1. How do you feel about the concepts, information and suggestions you learned about in Most Good, Least Harm? How have they changed the way you look at the world? Which concepts or suggestions did you find yourself most drawn to? Which did you find most challenging?
2. The primary premise of Most Good, Least Harm is that “When we do the most good and the least harm through our daily choices, our acts of citizenship, our communities, our work, our volunteerism, and our interactions, we create inner and outer peace.” What’s your reaction to this concept? Talk about a time when you have helped create inner and outer peace.
3. In Key 1, “Live Your Epitaph,” Weil describes a future scenario in which a child asks you what role you played in helping create a humane world. What would you want your answer to be? How much have you thought about the impact of your life on other people? On the planet? On animals? On the future?
4. Many books on sustainable, green or healthy living have focused on individual actions. Others focus on policy changes. Weil states that both are vital ingredients for real and lasting change. Do you share her perspective? Why or why not?
5. In Key 2, Weil discusses the importance of pursuing joy through service. What experiences have you had making a positive difference in the lives of others? How did that make you feel?
6. In Most Good, Least Harm, Weil talks about the influence of advertising and marketing in perpetuating a mindset focused on consuming an enormous amount of material goods and services. In what ways have you found yourself influenced by advertising? What steps might you take to reduce the influence of marketing and advertising in your own life?
7. Weil says that there is no one MOGO way to live, and that MOGO choices are variable, depending upon circumstances, temperament, skills, and other factors. How then can you distinguish for yourself between what is truly MOGO and what are excuses or desires masquerading as MOGO decisions? What are some MOGO choices that fit your particular skills and circumstances?
8. In Key 4, “Model Your Message and Work for Change,” Weil speaks of the importance of refraining from judging others. When have you judged others? What issues cause you to be quick to anger? When have others judged you, and how did that feel? How do we refrain from judging others who cause harm while not condoning their actions?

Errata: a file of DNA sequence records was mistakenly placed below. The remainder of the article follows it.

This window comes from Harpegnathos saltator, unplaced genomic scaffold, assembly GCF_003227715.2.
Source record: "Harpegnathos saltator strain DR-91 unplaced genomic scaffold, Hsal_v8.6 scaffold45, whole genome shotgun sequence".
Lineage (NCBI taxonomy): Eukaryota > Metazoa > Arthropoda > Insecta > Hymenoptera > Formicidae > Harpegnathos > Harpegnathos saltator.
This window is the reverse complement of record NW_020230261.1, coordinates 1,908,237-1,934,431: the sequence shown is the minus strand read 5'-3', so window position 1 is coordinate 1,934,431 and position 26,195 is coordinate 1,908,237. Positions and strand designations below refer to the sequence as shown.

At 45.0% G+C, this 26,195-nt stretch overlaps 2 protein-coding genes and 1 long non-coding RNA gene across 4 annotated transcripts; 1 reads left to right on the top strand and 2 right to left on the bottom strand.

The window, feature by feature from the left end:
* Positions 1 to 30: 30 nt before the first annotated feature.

9. In Key 6, “Take Responsibility,” Weil quotes Derrick Jensen: “It is possible to kill a million people without personally shedding a drop of blood. It is possible to destroy a culture without being aware of its existence. It is possible to commit genocide or ecocide from the comfort of one’s living room.” What do you think Jensen means by this? What is your reaction to it? Why do you think Weil included this quote in her book?
10. Weil discusses the essential and inherent interconnectedness of issues like human rights, environmental preservation, animal protection and media and consumerism, yet most individuals and organizations tend to focus on single issues or concepts. How do you think we can expand our circles of concern and the lenses through which we see the world, so that we perceive and act upon this broader interconnection?
11. Weil emphasizes the importance of avoiding either/or situations (jobs vs. environment, animals vs. people, environment vs. animals, etc.) and of focusing on holistic and third-side thinking. What do you think of this viewpoint? How might you practice third-side thinking in your own life?
12. Many people often feel that they are powerless to create meaningful change, and that they cannot influence policies and systems. Do you have times when you feel this way? Has what you’ve read in the book helped you feel more powerful? What might you tell others who feel powerless in order to empower them?
13. Throughout the book, Weil shares stories of others trying to live a MOGO life. Which stories did you find the most compelling? The most inspiring? The most challenging to your own way of life?